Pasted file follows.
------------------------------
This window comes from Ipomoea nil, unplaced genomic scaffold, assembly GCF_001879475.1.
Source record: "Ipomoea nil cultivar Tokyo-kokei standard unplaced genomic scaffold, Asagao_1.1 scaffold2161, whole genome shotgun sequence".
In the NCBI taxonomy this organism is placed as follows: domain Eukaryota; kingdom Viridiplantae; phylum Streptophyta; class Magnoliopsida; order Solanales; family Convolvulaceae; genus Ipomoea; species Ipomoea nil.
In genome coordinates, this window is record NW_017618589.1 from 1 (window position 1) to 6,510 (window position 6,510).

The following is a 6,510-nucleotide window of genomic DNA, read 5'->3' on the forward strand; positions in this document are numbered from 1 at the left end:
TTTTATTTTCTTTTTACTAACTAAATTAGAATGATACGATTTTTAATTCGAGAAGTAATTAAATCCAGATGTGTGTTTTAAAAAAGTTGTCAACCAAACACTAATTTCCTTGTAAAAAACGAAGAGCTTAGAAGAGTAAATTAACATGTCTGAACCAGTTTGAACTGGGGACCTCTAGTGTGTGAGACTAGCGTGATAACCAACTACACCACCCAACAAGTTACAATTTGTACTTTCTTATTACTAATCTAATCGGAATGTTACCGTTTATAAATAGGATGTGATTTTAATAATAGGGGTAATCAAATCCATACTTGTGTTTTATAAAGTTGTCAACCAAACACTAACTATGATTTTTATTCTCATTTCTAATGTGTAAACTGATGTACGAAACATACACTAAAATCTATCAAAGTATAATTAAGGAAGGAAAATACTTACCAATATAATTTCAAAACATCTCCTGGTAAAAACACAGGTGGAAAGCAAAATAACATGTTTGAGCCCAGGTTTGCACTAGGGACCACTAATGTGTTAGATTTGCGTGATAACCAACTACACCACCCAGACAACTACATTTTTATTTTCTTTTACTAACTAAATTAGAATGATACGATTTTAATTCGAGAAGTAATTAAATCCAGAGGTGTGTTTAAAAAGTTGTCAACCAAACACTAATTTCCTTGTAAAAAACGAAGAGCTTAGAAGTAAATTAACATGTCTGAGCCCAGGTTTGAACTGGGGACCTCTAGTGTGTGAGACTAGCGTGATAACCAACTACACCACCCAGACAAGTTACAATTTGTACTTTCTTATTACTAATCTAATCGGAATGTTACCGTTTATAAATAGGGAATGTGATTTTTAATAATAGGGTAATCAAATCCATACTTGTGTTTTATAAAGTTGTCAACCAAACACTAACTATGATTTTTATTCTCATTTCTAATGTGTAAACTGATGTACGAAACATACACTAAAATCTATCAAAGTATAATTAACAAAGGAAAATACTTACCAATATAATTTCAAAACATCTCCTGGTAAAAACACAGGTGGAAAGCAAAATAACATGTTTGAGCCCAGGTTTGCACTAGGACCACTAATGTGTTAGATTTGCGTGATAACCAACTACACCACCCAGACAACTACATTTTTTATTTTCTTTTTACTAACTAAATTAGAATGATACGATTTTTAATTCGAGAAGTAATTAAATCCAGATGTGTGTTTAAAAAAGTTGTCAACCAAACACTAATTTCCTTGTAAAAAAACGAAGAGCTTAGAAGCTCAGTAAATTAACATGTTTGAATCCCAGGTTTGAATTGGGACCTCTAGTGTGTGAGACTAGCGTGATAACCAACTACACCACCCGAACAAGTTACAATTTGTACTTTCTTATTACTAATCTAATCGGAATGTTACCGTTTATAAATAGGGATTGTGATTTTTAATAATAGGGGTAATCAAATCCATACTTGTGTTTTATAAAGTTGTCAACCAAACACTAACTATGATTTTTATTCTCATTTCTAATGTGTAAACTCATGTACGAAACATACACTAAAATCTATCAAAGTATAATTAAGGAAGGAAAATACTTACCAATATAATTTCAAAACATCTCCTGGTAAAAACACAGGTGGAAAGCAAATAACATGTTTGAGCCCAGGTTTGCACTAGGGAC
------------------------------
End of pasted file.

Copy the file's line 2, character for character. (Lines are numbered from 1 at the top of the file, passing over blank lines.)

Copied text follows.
Source record: "Ipomoea nil cultivar Tokyo-kokei standard unplaced genomic scaffold, Asagao_1.1 scaffold2161, whole genome shotgun sequence".